The AMERICAN REVOLUTION in Television

Below is a selection of television productions (listed in chronological order) about or featured the American Revolution: 

THE AMERICAN REVOLUTION IN TELEVISION

1. “The Scarecrow of Romney Marsh (aka Dr. Syn, Alias the Scarecrow)” (NBC; 1963) – Patrick McGoohan starred in this three-episode Disney adaptation of Russell Thorndike’s 1915 novel, “Doctor Syn: A Tale of the Romney Mars”. James Neilson directed.

2. “The Bastard” (Syndication; 1978) – Andrew Stevens and Kim Cattrall starred in this adaptation of the 1974 novel, the first in John Jakes’ “Kent Family Chronicles” literary series. Lee H. Katzin directed.

3. “The Rebels” (Syndication; 1979) – Andrew Stevens, Don Johnson and Doug McClure starred in this adaptation of the 1975 novel, the second in John Jakes’ “Kent Family Chronicles” literary series. Russ Mayberry directed.

4. “George Washington” (CBS; 1984) – Barry Bostwick starred as George Washington, first U.S. President of the United States – from his childhood to his experiences during the American Revolution. Directed by Buzz Kulik, the miniseries starred Patty Duke, Jaclyn Smith and David Dukes.

5. “April Morning” (Hallmark; 1988) – Chad Lowe, Tommy Lee Jones and Robert Urich starred in this adaptation of Howard Fast’s 1961 novel about the Battle of Lexington and Concord. The television movie was directed by Delbert Mann.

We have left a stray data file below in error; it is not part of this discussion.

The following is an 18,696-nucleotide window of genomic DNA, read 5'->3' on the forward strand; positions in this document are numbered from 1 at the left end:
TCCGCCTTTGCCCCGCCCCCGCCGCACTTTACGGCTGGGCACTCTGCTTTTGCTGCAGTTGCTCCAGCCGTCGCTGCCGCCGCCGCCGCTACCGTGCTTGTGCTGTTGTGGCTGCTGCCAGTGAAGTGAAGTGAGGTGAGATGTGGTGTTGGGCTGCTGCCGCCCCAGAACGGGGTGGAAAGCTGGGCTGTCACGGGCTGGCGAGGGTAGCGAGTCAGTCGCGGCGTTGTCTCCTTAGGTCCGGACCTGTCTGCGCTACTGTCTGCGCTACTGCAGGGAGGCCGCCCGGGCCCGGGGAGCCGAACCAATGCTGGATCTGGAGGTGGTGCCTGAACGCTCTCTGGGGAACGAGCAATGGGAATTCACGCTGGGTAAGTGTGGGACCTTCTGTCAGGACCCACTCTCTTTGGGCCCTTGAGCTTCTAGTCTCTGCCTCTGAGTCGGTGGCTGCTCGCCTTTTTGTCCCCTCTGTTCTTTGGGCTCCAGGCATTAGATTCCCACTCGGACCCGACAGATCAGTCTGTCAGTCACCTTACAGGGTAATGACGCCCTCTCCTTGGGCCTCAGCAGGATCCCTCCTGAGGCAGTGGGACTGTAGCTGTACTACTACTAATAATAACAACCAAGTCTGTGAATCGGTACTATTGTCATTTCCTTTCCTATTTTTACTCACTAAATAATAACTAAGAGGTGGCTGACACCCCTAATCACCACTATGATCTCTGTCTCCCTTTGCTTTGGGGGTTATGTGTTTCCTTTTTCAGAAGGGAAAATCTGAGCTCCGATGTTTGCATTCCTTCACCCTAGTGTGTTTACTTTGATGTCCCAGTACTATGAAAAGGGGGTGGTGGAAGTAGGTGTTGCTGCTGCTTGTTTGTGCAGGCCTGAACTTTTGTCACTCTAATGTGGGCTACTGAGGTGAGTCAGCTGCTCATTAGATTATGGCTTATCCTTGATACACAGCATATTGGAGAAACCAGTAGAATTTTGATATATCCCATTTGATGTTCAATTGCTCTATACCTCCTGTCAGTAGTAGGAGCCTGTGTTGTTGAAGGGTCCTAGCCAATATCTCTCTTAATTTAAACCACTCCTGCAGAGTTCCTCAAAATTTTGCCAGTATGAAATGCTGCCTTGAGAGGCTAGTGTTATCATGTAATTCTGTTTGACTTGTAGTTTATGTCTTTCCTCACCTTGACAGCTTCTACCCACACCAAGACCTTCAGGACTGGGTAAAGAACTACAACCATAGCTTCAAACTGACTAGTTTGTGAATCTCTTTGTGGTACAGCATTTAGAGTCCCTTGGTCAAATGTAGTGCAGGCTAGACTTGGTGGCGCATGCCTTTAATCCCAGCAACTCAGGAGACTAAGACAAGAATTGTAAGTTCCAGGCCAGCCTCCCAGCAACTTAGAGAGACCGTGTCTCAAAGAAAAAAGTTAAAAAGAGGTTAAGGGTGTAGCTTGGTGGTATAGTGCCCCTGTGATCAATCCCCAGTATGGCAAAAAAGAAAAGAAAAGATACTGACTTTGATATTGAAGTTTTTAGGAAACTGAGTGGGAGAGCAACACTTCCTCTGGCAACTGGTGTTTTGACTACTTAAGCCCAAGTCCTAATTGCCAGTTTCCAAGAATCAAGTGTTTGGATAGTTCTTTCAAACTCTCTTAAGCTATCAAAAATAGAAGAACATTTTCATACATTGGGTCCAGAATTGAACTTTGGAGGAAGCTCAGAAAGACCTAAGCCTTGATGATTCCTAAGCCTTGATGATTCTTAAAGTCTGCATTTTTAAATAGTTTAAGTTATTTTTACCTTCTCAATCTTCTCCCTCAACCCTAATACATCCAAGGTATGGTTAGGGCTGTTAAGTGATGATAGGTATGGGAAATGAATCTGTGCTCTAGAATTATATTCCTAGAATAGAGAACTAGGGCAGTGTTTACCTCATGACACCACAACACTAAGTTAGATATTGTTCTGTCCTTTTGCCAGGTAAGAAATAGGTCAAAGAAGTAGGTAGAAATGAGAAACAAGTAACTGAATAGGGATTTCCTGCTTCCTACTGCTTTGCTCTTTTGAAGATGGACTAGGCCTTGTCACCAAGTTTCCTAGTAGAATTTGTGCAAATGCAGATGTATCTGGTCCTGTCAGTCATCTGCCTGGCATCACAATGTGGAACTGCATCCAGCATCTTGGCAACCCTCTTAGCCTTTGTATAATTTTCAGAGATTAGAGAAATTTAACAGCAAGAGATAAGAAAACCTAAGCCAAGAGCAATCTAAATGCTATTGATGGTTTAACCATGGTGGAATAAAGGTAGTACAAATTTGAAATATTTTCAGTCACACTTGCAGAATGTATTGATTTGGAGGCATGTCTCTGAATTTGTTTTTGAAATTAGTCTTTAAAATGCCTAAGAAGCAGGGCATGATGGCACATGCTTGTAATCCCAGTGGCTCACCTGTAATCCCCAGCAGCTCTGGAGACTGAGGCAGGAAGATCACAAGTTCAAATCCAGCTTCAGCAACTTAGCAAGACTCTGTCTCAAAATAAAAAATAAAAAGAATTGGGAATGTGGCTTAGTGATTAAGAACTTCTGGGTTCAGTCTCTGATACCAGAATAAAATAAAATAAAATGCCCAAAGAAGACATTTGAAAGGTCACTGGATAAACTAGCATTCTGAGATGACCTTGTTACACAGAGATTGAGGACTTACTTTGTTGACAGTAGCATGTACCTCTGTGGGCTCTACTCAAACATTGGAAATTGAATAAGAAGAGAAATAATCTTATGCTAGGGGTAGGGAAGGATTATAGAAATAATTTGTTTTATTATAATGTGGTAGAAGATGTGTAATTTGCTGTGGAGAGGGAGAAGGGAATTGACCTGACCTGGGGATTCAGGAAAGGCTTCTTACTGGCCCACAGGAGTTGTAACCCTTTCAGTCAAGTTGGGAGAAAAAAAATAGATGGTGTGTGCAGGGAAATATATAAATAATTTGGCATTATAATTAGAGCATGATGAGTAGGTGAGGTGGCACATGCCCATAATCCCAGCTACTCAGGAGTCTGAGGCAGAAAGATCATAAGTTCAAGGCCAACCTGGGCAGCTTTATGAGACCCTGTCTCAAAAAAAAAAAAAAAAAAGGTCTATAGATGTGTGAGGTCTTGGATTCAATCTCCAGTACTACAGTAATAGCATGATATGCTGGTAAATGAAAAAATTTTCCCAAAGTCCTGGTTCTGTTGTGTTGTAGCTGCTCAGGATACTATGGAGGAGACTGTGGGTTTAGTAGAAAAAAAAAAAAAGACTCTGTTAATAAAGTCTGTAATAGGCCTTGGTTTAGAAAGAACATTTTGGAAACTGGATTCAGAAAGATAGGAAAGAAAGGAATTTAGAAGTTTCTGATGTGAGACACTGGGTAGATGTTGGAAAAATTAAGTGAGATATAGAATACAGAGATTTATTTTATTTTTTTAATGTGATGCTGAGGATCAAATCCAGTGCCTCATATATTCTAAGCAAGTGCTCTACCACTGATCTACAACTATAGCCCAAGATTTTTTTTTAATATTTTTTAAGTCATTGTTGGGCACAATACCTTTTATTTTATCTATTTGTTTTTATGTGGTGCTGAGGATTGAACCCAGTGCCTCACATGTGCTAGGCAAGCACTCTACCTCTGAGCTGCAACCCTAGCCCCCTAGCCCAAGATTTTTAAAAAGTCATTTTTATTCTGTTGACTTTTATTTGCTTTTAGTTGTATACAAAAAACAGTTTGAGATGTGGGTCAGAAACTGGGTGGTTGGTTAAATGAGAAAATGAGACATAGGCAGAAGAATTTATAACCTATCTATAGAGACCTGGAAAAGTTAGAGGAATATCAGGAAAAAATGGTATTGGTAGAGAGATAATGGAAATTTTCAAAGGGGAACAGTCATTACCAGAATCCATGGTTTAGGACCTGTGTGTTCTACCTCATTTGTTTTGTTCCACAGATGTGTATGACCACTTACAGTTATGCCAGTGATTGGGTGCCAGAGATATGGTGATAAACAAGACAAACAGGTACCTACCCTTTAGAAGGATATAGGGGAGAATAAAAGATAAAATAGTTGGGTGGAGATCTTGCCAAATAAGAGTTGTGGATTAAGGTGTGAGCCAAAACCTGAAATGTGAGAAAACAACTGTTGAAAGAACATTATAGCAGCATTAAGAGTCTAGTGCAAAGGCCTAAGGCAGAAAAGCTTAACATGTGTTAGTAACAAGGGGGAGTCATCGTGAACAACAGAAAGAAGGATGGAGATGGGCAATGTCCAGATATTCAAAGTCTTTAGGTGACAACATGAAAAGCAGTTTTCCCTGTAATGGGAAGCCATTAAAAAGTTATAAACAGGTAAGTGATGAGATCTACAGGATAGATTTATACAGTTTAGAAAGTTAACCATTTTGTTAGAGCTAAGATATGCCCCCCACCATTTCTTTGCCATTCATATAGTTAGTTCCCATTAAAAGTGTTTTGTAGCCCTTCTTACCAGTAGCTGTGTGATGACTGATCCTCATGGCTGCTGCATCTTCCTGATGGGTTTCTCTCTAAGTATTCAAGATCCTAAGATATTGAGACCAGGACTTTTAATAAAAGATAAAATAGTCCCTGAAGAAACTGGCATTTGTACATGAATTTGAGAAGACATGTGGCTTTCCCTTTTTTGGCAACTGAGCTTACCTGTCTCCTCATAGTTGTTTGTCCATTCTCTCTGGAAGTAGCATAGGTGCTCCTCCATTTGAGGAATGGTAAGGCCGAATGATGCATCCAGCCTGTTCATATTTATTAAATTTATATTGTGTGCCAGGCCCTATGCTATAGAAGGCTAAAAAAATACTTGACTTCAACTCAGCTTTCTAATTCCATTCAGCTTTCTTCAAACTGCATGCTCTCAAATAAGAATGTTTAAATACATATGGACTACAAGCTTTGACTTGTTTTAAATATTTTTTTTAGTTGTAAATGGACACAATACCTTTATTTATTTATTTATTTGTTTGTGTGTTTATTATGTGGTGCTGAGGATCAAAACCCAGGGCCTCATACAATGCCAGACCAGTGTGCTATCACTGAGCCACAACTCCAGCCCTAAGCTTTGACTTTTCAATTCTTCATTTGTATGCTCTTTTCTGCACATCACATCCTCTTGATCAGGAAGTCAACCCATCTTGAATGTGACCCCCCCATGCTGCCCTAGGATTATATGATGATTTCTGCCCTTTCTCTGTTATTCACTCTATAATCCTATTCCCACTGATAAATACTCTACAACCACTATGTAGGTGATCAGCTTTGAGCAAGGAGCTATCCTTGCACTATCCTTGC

6. “Mary Silliman’s War” (Syndication; 1994) – Nancy Palk starred in this Canadian-produced television movie about the experiences of a Connecticut matriarch during the American Revolution. Stephen Surjik directed.

7. “The Crossing” (A&E; 2000) – Jeff Daniels starred as George Washington in this adaptation of Howard Fast’s 1971 novel about the Battle of Trenton campaign in December 1776. Robert Harmon directed.

8. “John Adams” (HBO; 2008) – Emmy winners Paul Giamatti and Laura Linney starred as John and Abigail Adams in this award winning HBO miniseries about the second U.S. President from his years as a Boston lawyer to his death.

9. “Turn: Washington’s Spies” (AMC; 2014-2017) – Jamie Bell starred in this television series that is an adaptation of Alexander Rose’s 2006 book, “Washington’s Spies: The Story of America’s First Spy Ring”. The series was created by Craig Silverstein.